As soon as homeowners realize spring is right around the corner, they set into a frenzy or a panic to prepare the yard for outdoor living. If last year was a scorcher, partly because there was not quite enough shade, then patio covers top the to-do list.
Once people decide they need a patio cover, they go on some wild goose chases, deciding that they need a "San Diego patio cover designer". It turns out patio covers provide the shade and go by several technical or official terms.
The people who design them may include carpenters, landscape designers, landscape architects, architects, and landscapers. Typically, though, focus on finding professionals in your area who are dedicated to outdoor living and design. A landscape architect is the right person for the job if there are flooding concerns, with a special training and licensing to design practical and functional covers that are also great looking.
Instead of ending up with a mishmash of styles and designs, get the plans in place before doing any work. It might sound costly, because hiring a landscape architect may cost a couple thousand dollars, but it is worth it. Here's why.
They can design a master plan that works with your personal style and taste. They will survey your land beforehand to identify any areas prone to flooding and erosion, or that could be revitalized to help you enjoy the space better. As you have time and money to add onto the yard's features, it will all work together thanks to the landscape architect's plans.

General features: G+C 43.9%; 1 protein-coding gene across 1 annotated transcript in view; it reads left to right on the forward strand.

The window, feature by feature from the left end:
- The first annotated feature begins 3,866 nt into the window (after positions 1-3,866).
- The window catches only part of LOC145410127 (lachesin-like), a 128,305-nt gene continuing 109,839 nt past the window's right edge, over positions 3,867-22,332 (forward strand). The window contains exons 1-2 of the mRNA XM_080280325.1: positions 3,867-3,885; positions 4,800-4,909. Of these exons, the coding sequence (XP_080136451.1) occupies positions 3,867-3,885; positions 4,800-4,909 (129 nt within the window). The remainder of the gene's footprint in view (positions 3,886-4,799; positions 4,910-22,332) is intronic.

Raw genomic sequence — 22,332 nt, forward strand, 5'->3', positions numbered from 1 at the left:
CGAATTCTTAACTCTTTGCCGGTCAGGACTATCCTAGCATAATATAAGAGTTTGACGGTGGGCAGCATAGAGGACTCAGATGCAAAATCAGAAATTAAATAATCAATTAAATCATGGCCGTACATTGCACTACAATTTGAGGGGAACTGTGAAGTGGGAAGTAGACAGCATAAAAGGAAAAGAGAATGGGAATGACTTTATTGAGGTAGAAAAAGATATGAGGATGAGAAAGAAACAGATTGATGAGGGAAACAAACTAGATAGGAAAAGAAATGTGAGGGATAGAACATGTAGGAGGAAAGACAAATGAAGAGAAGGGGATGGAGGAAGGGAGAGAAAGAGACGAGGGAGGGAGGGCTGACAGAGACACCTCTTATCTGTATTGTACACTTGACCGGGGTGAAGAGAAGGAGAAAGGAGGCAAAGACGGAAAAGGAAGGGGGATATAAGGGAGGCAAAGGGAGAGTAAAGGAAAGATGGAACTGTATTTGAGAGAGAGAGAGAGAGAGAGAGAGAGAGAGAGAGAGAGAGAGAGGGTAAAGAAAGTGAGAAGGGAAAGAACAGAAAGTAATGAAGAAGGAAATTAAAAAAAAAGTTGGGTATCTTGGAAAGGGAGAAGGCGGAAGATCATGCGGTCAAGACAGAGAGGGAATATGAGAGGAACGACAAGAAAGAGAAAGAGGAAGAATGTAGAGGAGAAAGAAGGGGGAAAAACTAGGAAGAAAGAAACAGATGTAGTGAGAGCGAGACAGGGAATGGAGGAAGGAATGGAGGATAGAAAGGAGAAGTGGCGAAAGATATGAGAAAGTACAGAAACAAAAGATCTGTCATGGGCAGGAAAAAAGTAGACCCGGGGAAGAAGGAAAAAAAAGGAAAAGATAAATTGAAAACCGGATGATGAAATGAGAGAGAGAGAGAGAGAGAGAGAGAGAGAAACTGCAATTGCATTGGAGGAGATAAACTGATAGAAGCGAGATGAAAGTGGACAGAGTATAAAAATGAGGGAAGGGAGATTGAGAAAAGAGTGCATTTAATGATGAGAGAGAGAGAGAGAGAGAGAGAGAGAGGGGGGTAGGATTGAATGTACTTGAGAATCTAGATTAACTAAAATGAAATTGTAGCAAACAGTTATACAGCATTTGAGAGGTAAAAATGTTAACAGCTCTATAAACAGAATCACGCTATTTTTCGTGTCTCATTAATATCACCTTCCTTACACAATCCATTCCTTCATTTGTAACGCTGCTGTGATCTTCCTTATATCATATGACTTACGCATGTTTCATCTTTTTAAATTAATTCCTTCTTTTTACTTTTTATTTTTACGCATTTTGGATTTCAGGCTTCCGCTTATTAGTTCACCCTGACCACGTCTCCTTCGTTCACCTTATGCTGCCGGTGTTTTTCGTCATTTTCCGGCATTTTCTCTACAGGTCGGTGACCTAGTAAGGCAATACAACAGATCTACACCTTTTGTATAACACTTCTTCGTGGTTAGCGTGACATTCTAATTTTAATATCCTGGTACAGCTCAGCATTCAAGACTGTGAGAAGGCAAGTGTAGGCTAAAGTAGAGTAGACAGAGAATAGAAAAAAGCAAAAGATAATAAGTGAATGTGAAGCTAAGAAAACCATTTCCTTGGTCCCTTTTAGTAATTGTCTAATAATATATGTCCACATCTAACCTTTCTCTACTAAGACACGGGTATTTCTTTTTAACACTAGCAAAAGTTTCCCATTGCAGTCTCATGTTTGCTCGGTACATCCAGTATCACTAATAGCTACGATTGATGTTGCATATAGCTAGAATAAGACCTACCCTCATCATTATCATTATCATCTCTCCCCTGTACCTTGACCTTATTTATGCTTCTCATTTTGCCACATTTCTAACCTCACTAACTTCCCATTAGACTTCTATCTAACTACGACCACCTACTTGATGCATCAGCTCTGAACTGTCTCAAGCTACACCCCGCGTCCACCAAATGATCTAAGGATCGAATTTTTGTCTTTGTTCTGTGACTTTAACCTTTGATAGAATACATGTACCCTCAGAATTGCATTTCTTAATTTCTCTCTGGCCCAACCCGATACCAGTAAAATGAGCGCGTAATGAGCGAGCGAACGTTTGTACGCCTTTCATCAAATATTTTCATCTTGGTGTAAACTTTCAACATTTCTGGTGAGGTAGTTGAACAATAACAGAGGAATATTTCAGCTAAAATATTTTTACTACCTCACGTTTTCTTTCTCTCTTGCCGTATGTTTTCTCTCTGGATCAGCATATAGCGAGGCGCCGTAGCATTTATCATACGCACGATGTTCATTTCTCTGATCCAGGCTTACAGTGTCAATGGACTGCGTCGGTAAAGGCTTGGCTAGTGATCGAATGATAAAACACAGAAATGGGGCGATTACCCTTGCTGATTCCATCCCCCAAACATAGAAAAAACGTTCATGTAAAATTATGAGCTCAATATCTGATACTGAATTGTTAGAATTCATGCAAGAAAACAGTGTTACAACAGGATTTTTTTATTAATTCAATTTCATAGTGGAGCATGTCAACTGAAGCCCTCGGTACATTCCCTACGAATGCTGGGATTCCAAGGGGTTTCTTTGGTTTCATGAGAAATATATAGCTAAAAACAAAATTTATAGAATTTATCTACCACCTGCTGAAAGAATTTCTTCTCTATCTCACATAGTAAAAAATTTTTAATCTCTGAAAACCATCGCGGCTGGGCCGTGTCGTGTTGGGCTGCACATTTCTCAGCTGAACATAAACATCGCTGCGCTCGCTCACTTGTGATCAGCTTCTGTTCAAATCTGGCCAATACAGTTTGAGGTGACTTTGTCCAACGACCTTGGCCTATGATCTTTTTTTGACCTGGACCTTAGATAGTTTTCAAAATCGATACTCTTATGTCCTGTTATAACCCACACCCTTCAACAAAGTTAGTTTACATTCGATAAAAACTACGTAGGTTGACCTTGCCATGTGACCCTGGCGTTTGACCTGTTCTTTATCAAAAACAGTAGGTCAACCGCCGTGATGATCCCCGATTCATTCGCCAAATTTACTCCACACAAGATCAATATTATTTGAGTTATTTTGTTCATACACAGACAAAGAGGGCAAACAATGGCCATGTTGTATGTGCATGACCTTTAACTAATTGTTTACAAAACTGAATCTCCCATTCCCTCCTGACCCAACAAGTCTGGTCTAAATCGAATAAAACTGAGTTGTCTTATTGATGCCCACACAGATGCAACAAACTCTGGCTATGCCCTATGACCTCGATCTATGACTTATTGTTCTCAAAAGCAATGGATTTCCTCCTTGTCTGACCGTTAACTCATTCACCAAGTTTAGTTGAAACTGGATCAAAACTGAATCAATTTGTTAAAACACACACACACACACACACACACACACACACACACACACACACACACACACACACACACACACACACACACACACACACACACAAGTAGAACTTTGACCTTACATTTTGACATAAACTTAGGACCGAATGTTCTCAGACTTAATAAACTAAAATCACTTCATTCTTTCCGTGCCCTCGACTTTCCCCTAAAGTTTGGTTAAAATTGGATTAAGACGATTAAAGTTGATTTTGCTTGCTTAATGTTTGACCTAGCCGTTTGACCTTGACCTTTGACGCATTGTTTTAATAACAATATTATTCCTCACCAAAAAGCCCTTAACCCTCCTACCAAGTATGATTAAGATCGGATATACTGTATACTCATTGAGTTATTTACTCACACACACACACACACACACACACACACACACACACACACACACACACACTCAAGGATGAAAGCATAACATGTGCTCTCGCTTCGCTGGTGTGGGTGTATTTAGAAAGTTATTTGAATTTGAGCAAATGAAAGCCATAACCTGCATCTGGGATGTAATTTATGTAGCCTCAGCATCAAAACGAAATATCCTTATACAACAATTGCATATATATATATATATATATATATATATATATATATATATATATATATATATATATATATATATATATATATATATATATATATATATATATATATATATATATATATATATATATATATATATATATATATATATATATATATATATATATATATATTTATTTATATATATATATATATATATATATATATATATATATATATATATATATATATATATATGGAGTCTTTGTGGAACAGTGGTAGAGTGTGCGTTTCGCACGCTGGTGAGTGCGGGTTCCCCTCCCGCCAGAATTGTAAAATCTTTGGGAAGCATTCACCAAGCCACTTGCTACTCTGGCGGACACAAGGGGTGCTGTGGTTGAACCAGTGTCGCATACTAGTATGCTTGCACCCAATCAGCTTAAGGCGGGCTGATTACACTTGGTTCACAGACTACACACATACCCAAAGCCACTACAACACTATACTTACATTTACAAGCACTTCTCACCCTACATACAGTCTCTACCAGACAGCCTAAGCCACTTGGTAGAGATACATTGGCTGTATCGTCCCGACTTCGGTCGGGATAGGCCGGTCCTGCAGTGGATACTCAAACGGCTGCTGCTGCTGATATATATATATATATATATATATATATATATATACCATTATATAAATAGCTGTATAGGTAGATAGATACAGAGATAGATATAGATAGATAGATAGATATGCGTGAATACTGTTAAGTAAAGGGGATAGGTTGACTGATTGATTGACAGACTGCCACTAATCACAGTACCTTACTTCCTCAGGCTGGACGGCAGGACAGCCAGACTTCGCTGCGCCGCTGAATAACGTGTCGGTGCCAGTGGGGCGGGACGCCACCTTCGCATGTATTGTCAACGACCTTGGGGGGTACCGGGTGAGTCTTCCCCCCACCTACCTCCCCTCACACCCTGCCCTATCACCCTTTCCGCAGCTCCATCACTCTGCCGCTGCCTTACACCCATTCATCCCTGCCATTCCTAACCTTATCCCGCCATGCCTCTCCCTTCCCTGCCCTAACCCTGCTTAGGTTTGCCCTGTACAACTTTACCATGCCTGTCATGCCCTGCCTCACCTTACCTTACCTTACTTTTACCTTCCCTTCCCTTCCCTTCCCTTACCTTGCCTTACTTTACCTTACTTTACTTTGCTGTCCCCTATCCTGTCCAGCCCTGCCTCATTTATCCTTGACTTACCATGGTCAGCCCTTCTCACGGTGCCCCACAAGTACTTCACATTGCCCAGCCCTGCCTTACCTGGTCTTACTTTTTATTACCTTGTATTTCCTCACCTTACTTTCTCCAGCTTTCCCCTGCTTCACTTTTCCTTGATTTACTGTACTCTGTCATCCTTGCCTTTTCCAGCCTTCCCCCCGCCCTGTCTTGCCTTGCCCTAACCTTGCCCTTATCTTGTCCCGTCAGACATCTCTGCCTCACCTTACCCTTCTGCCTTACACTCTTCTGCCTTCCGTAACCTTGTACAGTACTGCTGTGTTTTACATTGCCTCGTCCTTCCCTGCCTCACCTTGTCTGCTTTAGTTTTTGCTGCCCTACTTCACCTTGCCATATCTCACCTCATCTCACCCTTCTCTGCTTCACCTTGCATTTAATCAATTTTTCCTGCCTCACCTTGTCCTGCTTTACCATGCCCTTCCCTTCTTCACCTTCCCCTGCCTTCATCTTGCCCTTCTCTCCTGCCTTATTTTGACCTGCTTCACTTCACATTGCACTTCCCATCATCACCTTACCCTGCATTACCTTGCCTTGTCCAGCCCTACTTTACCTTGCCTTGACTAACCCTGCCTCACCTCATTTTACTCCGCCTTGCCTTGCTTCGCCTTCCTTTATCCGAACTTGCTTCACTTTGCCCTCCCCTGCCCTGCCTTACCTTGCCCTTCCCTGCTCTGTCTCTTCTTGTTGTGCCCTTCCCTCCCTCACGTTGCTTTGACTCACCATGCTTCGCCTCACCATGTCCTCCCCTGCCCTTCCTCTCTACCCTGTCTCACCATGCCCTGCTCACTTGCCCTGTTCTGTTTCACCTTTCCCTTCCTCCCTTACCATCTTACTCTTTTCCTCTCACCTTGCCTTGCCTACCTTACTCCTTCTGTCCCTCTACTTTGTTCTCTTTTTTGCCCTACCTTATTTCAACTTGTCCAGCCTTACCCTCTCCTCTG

More than ever, the materials used in building on the indoors or outdoors are changing. These days, recycled plastic, rubber, wood, fiberglass and even aluminum are among the materials you may find making up a portico, awning, or other outdoor structure.
Patio Covers Vs. Pergolas
People often call patio covers what the designer might relabel an awning or a portico. It depends on what it is covering. Both structures are attached from one side to the home. At least two poles will be planted into the ground.
A portico might cover the entryway to your home, meanwhile. It also has two poles in the ground, with the overhang being attached to the house itself. Many people talk about pergolas when they want a patio cover. Though, not to be too confusing, that's an entirely separate structure, quite literally.
The pergola might cover a seating area up near the pool, in other words, where there is no other structure for which it to be attached. The pergola is free-standing, with its poles entirely buried in the ground.
Be prepared for some sticker shock. If the designer and their team do the job right, the posts for the pergola or a patio cover/awning will need to be cemented into the ground, or otherwise anchored into place. They may need to hire people to dig holes, and secure the poles with cement.
Start with a master plan. Get the right materials from the start so that you may enjoy the future of your yard starting today.